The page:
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Bessie Smith

             Bessie Smith was born in Chattanooga, Tennessee. Her exact date of birth is unknown but it is said to be around 1894-6. She is known as "Empress of the Blues". Her career took of when she was discovered by Ma Rainey when her show was passing through town in 1912. Ma took Bessie on the road with her. .
             From then on Bessie worked in small-time travelling tent shows such as hony-tonks, carnivals and other small groups. Her first recording was called "Down Hearted Blues" and was released in the spring of 1923. It was a total success and in the first year of it being released it had sold 2 million copies. In the mid-twenty's she toured the entire south and most of the major northern cities. She was always the star attraction, but being the highest paid black entertainer in the country, completely booked at $1500 a week and having the hottest records around also helped!.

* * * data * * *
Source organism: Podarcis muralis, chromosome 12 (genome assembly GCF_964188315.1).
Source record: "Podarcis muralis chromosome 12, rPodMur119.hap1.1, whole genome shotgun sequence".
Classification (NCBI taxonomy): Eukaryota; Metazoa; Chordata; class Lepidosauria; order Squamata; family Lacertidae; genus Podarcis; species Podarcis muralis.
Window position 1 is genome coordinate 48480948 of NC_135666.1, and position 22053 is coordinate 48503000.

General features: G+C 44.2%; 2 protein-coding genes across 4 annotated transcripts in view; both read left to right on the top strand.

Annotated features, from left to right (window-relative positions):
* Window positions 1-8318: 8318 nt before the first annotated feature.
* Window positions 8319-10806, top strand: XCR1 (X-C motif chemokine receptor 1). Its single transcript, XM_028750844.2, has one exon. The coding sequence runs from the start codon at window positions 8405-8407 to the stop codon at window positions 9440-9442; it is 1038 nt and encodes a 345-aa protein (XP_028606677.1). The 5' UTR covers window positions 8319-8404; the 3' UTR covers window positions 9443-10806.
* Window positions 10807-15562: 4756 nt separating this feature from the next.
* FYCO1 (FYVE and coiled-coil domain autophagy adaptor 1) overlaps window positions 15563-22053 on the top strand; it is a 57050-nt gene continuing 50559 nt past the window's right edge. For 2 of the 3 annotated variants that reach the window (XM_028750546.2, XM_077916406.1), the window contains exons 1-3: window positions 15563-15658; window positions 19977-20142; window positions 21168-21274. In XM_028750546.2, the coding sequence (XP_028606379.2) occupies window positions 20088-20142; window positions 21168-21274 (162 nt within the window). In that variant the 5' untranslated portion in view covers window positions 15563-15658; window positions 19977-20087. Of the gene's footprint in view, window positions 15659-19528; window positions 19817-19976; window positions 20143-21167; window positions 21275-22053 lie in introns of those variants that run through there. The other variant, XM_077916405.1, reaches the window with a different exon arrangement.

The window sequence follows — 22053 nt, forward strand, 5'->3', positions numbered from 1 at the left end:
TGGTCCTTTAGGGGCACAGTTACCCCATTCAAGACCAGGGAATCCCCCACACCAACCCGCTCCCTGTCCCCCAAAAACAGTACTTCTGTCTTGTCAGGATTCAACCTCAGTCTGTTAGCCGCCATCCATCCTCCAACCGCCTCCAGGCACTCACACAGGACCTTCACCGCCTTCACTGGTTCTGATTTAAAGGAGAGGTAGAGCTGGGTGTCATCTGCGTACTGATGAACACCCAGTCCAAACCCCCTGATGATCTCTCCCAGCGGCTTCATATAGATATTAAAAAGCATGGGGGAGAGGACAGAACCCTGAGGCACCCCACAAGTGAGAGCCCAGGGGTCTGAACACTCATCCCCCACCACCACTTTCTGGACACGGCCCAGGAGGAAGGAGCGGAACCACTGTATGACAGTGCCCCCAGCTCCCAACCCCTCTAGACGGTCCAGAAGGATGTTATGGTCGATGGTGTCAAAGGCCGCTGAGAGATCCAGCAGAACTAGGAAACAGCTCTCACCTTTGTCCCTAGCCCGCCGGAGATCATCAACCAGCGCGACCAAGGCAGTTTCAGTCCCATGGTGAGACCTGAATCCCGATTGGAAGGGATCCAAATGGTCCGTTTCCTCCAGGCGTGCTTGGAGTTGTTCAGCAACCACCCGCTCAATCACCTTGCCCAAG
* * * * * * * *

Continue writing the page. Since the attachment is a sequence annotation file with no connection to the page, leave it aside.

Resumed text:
In 1930 her career started to falter because of two reasons, one because of the public changing musical tastes and second of all-her drinking! She began to become known for her drinking. She started drinking when she was a teenager. She even wrote songs about it, "Gin house Blues" and "Me and My Gin" were two examples of them. But then in the end Bessie had one last hit in 1933.
             On the night of her departure from Mississippi (27 of September, 1937) Bessie was in a car accident and bled to death. It is said that the hospital did not take her in because of her skin colour, but months after the accident that allegation was proven wrong.
             In the time that Bessie was around she recorded 160 records and sang with some of the most famous blues singers ever-including Louis Armstrong, Fletcher Henderson, Sidney Bechet and Joe Smith. She also performed in a short movie called "The St.Louis Blues" in 1929. .
             A Time Line of when Bessie's records came out:.
             1923 February 17 Down Hearted Blues.
             1923 April 7 Ticket Agent Ease Your Window Down. .
             1923 September 21 Jailhouse Blues.

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